The Trans-Pacific Partnership, a trade agreement between several nations, including the U.S. and Canada, along with many Asia-Pacific countries, was one of the worst policy decisions in the nation in years, one of Canada's top businessmen said Monday. Citing challenges to intellectual property law as well as losses for Canadian farmers, business tycoon Jim Balsillie said the deal threatens to make Canada a "permanent underclass," the CBC reported.

"I'm not a partisan actor, but I actually think this is the worst thing that the Harper government has done for Canada," Balsillie, the former CEO of BlackBerry and founder of Canada's Centre for International Governance Innovation, told the CBC Monday. Balsillie repeated a criticism made by many opponents of the deal, saying that it favors U.S. standards for intellectual property, which could give U.S. companies the upper hand when it comes to innovation in medicine and technology. [Stephen Harper's nearly 10-year term as prime minister ended Wednesday.]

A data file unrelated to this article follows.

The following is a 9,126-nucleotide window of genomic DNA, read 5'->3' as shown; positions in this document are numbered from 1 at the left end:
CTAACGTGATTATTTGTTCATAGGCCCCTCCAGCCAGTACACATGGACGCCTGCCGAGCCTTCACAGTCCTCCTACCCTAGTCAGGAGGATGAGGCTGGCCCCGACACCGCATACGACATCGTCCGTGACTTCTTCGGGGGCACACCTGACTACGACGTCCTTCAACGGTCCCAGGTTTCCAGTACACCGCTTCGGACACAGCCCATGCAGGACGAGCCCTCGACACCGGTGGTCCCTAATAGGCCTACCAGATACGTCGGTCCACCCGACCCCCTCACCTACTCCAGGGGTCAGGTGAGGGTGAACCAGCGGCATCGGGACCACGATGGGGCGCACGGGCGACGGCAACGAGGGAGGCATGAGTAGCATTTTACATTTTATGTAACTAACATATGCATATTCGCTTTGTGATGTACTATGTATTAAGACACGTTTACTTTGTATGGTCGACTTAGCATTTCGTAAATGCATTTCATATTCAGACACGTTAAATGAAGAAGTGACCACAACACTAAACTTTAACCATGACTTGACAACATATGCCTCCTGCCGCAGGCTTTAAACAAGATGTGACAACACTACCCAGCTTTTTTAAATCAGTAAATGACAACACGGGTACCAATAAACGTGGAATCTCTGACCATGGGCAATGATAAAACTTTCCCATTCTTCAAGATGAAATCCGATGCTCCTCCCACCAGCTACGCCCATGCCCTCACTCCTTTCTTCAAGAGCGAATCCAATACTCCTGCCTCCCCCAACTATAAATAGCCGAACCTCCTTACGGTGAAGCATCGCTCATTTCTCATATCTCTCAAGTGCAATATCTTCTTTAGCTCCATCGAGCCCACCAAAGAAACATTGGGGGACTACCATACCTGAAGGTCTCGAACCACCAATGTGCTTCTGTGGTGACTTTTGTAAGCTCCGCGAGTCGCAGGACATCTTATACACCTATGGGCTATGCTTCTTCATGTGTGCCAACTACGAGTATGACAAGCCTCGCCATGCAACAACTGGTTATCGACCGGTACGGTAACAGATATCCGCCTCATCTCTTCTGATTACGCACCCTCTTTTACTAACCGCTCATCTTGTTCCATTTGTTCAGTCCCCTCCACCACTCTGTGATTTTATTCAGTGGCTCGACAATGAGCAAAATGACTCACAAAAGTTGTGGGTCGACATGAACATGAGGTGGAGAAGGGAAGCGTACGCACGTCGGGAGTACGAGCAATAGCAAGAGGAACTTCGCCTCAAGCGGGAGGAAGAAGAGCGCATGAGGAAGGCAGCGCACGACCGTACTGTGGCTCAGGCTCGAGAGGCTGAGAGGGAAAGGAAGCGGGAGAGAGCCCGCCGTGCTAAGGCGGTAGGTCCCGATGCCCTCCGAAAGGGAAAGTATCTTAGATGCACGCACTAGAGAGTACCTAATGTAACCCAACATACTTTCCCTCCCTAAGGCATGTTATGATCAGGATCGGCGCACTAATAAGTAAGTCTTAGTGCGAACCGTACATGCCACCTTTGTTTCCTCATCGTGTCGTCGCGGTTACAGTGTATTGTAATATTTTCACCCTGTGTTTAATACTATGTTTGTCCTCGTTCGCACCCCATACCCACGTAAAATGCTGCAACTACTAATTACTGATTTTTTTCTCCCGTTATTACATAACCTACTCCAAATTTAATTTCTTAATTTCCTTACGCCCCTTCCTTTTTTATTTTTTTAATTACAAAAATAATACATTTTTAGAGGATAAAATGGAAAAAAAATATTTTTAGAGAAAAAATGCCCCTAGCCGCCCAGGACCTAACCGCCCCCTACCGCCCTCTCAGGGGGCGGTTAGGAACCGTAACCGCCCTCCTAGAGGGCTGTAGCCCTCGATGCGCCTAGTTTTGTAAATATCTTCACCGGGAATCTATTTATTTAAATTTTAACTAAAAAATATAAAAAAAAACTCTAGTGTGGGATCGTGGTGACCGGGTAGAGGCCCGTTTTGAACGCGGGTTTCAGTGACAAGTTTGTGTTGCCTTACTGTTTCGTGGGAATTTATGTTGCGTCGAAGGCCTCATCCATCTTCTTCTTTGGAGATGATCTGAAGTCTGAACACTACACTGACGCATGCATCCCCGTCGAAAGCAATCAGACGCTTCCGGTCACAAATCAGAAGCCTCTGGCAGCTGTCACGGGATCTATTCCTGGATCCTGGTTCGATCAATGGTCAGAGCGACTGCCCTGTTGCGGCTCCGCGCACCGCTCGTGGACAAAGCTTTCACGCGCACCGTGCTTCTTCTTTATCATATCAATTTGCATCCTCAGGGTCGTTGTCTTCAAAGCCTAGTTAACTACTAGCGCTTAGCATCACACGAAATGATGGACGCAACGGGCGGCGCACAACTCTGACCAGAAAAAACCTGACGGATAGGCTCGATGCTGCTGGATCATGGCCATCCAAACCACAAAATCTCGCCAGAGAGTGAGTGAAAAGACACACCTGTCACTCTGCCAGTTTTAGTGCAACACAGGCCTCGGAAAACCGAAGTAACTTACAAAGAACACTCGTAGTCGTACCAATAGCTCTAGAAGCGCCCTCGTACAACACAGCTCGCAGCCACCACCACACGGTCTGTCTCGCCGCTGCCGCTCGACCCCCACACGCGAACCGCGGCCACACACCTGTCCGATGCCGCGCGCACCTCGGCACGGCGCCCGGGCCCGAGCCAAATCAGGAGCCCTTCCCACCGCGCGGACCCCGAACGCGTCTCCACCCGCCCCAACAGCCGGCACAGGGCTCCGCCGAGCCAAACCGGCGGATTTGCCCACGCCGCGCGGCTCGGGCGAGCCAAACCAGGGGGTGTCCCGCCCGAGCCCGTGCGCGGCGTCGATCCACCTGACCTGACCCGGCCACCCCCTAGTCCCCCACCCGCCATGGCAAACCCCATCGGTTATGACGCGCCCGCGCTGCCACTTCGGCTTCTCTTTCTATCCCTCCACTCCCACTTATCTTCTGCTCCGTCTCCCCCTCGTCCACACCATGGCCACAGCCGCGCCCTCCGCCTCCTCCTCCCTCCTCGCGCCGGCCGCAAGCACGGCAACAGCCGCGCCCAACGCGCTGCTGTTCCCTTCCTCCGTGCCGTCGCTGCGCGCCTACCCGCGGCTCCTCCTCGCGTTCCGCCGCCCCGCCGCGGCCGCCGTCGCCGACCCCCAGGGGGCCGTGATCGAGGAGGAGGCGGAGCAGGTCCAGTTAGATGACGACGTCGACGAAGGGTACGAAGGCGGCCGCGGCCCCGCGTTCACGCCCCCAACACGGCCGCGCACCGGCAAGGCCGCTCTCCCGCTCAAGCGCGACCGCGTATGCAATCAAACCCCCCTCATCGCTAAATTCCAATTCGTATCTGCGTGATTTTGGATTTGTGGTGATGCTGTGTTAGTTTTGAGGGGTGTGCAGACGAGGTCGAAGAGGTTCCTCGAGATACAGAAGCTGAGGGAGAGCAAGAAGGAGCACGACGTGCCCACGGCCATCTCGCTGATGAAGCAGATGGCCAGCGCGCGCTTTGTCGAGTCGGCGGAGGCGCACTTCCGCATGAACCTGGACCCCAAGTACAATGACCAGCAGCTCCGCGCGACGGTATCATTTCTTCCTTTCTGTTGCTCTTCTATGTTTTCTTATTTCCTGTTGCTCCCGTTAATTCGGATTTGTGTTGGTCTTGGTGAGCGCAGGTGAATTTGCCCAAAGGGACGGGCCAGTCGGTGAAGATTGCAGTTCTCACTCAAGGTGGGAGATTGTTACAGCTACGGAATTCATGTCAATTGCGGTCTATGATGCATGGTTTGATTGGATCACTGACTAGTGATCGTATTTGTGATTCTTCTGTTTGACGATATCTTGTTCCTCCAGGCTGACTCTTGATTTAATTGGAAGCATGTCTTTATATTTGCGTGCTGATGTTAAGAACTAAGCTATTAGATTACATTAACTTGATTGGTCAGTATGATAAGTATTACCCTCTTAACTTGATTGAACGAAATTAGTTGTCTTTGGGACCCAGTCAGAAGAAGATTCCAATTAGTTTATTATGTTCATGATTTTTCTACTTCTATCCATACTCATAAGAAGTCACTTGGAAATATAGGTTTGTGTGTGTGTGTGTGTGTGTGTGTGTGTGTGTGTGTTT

The Trans-Pacific Partnership is a trade agreement between the U.S., Canada and 10 other countries that sought to facilitate economic exchange between Pacific Rim countries and several international powers. The pact still needs to be approved by the legislatures of all of the participating governments before it comes into effect.

Full text of the pact was released last week to the public, causing a backlash from politicians and activists. Opponents have criticized the deal for various reasons, including environmental costs if industry is unfettered as well as an interest in protecting domestic products from being trumped by cheaper foreign ones.

The issue of competition for farmers has been a sticking point particularly in Canada, where people are self-sufficient when it comes to dairy. Australia, one of the member countries of the pact, is a huge dairy producer, and many people in Canada fear Australian farmers could flood their market with cheaper produce, putting locals out of business.

"Canada has supply management, particularly with poultry, milk and eggs, so we basically produce what we need in Canada,” Sylvain Charlebois, a specialist in food and distribution at the University of Guelph's Food Institute in Ontario, told Sputnik News Monday. “Now the Trans-Pacific Partnership would compromise the equilibrium we have between supply and demand domestically ... allowing milk from other member countries to come into the Canadian market,” said Charlebois.